--Vizzini (Wallace Shawn), The Princess Bride
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Kevin A
Webmaster/Primary Cynic
kapgar.typepad.com
kapgar.com
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hell i had a big rant coming on but just erased it all...
it was all just rage... lol

I hope Star Wars becomes one of those cult films classics which has just a small majority of faithful viewers...
i hate to be compared to those "true fans" who are nothing more than a big group of fan boys who like living in Lucas' ass!

"Never. I'll never turn to the darkside. You've failed your highness. I am a jedi, like my father before me."
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A poll on theforce.net by true Star Wars fans who definutly know the differenced between the versions shows a majority prefer the Special Editions.
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Actually, Jimbo, this survey proves that the massive majority do not just want the SE's, they want both versions, which is exactly what everyone here is after. http://www.theforce.net/jedicouncil/surveys/survey240.shtml
-Everyone is entitled to my opinion-
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Thank you, Samatar. In case anyone hasn't said so, welcome. Your intellignet discussion is a refreshing change from the flamers who've been entering the forums as of late.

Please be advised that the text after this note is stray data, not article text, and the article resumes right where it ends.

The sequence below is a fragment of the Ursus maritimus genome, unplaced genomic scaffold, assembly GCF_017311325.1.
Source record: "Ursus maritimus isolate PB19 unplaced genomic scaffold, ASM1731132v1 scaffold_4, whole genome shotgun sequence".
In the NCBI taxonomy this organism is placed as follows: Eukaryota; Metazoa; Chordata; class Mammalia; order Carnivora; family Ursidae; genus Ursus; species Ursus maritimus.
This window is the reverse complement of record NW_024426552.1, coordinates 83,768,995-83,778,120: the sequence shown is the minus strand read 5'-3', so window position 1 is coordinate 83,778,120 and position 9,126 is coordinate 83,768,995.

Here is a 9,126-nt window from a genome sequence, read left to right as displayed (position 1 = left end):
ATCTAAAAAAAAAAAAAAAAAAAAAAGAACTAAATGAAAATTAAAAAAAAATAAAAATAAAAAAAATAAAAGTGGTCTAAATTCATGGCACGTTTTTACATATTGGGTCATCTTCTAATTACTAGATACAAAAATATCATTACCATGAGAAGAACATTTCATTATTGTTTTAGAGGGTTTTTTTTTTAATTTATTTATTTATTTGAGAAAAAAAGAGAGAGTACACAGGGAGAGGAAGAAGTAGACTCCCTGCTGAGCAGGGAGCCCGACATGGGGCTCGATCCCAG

Princess Leia: I happen to like nice men.
Han Solo: I'm a nice man.

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More people voted Special Editions only then originals only.
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Yes, but how many voted for both, jimbo? BTW, Master Skywalker, what the heck is cellulite film stock? Film made out of women's thighs? Get your facts straight before posting; it only weakens your argument if you don't.

Princess Leia: I happen to like nice men.
Han Solo: I'm a nice man.

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"More people voted Special Editions only then originals only."

That really doesn't prove anything, apart from the fact that more people who liked the SE are so selfish that they don't want both versions released. I disagree with them, and I also disagree with those 8% who said that they only wanted the original version released and not the SE. Both those groups are wrong in my opinion. Lucas belongs to the 16% group; SO, it appears, does MasterSkywalker. Myself and most of the others on this site agree with the 70% majority. Which group do you agree with?
-Everyone is entitled to my opinion-
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I'm all about having anything available on DVD that was once good enough to be screened in movie theatres across the world, because it's the first format that is actually suited for archival purposes. We have such a rich culture and it would be a pity to lose all those 'first steps on the moon' for each era of film.

StarWars is such a nice example, because the original theatrical cuts are - as George Lucas stated himself for years - indeed timeless. Every time I watch them, I'm so totally awed by what they managed to pull off back then - most the SFX in ANH look so 'not 70s', imho. It's such a pity George Lucas is so ashamed of it.